sarah hodges

Book Nerd Problems
  • Friend: "Hey, have you read this book-"
  • Me: "Which one?"
  • Friend: "I was just about to-"
  • Me: "It was the Hunger Games, wasn't it? Or maybe A Court of Thorns and Roses? Because if you liked that, then you should totally go read Cruel Beauty-"
  • Friend: "Shut up! I was just going to ask if you read this book for English class."
  • Me: ...
  • Me: "But did you still want to talk about the book though?"

There may be no more pushing off the stool, or no more fruit friends, but I’ll always gallop with gay abandon, and I’ll always find a euphemism in anything. I’ll always sing if someone inadvertently speaks song lyrics and I’ll always love the word “plunge”. And that is not being a child, but sometimes the world needs to be jollied.

Immortal  Fae/Magical Beings of High Standing in YA
  • Lucien (ACOTAR): I'm just sitting here trying to live my life and suddenly you have to go and get cursed.
  • Tamlin (ACOTAR): I'm sorry but if you could just help me lure some human girl to the court--
  • Ignifex (Cruel Beauty): Hey, sorry to interrupt, but I might have experience with your situation. I've under a curse for nine hundred years and I've managed to take eight mortal wives in the meanwhile.
  • Tamlin: And where are they all now?
  • Ignifex: Well... dead.
  • Shade (Cruel Beauty): Oh my gods, Ignifex, you're embarrassing us.
  • Lucien: *rolls eyes*
  • Rhysand (ACOTAR): Hey, I sort of like this guy.
  • Lucien: GO AWAY, Rhys.
  • Rowan (TOG): *isolating himself in a corner* I can't believe I'm forced to associate with these people...
Top Five Wednesday

Welcome to Top 5 Wednesday! Every week, join me and other bloggers/booktubers as we discuss our Top 5 Books according to the theme from the Top 5 Wednesday Goodreads Group! This group, started by @thoughtsontomes and @gingerreadslainey, has prompts every week.

Today, the theme is PROBLEMATIC FAVES!

Characters you don’t want to love, but you can’t help liking.

#5 - Nyx from Cruel Beauty by Rosamund Hodge

Nyx is an unlikable heroine if there ever was one, but I still really root for her in her story. She’s abrasive and sometimes lacks emotional intelligence, but she’s tough and her romance with Ignifex is so dynamic. I enjoy rereading this book from time to time for Nyx. 

#4 - Rhysand from A Court of Mist and Fury

Parting is such sweet sorrow. You all know I loved Rhys. He and Feyre were my OTP for a whole year. I eventually just became so burned by ACOWAR and so disillusioned by his entitled, toxic masculinity and faux-feminism that I had to let him go. But I’d be lying if I didn’t include him on this list of problematic faves. And I miss him. :(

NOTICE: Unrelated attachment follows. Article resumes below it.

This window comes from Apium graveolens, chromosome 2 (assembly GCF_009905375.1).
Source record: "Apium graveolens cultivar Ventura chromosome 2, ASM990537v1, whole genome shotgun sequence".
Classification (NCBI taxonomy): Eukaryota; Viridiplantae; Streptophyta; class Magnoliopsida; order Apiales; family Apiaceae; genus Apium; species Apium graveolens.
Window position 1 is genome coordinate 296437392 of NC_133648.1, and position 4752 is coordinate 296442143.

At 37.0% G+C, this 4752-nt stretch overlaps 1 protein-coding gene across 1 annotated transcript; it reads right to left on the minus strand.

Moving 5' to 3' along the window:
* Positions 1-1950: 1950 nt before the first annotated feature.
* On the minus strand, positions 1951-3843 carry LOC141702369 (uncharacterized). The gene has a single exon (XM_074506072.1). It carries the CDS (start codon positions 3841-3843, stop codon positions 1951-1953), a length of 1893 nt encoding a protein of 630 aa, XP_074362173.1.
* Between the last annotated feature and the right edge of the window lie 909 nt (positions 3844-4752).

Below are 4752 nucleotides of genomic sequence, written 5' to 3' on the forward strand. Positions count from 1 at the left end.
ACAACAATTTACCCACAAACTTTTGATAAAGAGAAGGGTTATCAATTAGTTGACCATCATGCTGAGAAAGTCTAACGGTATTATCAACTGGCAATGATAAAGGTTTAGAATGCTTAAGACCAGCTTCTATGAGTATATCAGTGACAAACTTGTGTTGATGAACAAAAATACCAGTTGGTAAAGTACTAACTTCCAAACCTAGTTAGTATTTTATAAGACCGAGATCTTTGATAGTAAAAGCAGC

#3 - Warner from the Shatter Me Series by Tahereh Mafi

So, I never really bought into the total “redemption” of Warner that the fandom peddles because I think a lot of his behavior goes uncritiqued, but that’s what makes him one of my problematic faves! He’s the kind of YA love interest that I don’t want to see more of, but at the same time, Waaaaarrrrnnnneeeerrrrr. I die whenever he’s on the page in Ignite Me. So … I’m trash!

#2 - Sarkan from Uprooted by Naomi Novik

Sarkan is an ass, and he never really stops being an ass, but I LOVE HIM OKAY?! I wrote a whole 20,000 word fanfiction just so I could feel better about liking him. His relationship with Agnieszka isn’t exactly the healthiest but DAMN do I root for them! So yes, Sarkan = serious problematic fave.

#1 - Mr. Rochester from Jane Eyre by Charlotte Brontë

I should not love someone this sketchy so much, but Jane Eyre remains my #1 go-to when I need a deep and compelling romance. Rochester is kind of a creep, he’s made terrible decisions, and he’s 100% problematic, but I really can’t bring myself to stop loving him and the part he plays in Jane’s story.

Who are your problematic faves? I know they abound in the book world, but maybe your problematic faves come from TV or movies! Whatever they are, feel free to share in a comment or reblog! 

Fantasy YA. “Fantasy is hardly an escape from reality. It’s a way of understanding it.” - Lloyd Alexander

Kristi Klein and Sarah Hodges used an empathy accuracy test in which participants watched a woman talking about her failure to get a high enough score on an exam to get into the graduate school she wanted to attend. When the feminine nature of the empathic accuracy test was highlighted by asking participants for sympathy ratings before the empathic accuracy test, women scored significantly better than men. But a second group of women and men went through exactly the same procedure but with one vital difference: they were offered money for doing well. Specifically, they earned $2 for every correct answer. This financial incentive leveled the performance of women and men, showing that when it literally “pays to understand” male insensitivity is curiously easily overcome.
—  Cordelia Fine, Delusions of Gender, 2010, p 21

BPC APRIL: Female Authors

I love female authors!!